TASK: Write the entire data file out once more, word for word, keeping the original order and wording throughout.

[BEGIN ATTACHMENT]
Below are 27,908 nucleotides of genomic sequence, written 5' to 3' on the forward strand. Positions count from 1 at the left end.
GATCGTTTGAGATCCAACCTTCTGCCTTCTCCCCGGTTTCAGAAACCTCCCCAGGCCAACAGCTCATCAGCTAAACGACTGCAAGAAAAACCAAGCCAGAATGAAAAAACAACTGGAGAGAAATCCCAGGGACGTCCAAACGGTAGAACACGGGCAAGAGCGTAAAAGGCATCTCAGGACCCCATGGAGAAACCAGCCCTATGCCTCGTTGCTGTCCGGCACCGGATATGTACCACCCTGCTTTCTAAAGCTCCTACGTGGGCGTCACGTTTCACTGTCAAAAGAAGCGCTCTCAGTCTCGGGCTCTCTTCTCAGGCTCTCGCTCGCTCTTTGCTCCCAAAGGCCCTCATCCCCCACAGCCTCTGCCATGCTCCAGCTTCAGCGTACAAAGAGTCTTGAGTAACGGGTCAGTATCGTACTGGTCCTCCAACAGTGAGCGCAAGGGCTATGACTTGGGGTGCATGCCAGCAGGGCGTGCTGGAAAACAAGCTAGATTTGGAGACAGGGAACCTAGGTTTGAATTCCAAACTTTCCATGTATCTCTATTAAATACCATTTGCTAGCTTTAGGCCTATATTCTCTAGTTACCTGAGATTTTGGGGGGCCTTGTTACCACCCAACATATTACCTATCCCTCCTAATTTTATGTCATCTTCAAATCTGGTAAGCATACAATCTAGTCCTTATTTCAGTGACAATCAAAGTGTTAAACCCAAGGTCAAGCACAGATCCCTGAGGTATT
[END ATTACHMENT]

Below are 27,908 nucleotides of genomic sequence, written 5' to 3' on the forward strand. Positions count from 1 at the left end.
GATCGTTTGAGATCCAACCTTCTGCCTTCTCCCCGGTTTCAGAAACCTCCCCAGGCCAACAGCTCATCAGCTAAACGACTGCAAGAAAAACCAAGCCAGAATGAAAAAACAACTGGAGAGAAATCCCAGGGACGTCCAAACGGTAGAACACGGGCAAGAGCGTAAAAGGCATCTCAGGACCCCATGGAGAAACCAGCCCTATGCCTCGTTGCTGTCCGGCACCGGATATGTACCACCCTGCTTTCTAAAGCTCCTACGTGGGCGTCACGTTTCACTGTCAAAAGAAGCGCTCTCAGTCTCGGGCTCTCTTCTCAGGCTCTCGCTCGCTCTTTGCTCCCAAAGGCCCTCATCCCCCACAGCCTCTGCCATGCTCCAGCTTCAGCGTACAAAGAGTCTTGAGTAACGGGTCAGTATCGTACTGGTCCTCCAACAGTGAGCGCAAGGGCTATGACTTGGGGTGCATGCCAGCAGGGCGTGCTGGAAAACAAGCTAGATTTGGAGACAGGGAACCTAGGTTTGAATTCCAAACTTTCCATGTATCTCTATTAAATACCATTTGCTAGCTTTAGGCCTATATTCTCTAGTTACCTGAGATTTTGGGGGGCCTTGTTACCACCCAACATATTACCTATCCCTCCTAATTTTATGTCATCTTCAAATCTGGTAAGCATACAATCTAGTCCTTATTTCAGTGACAATCAAAGTGTTAAACCCAAGGTCAAGCACAGATCCCTGAGGTATT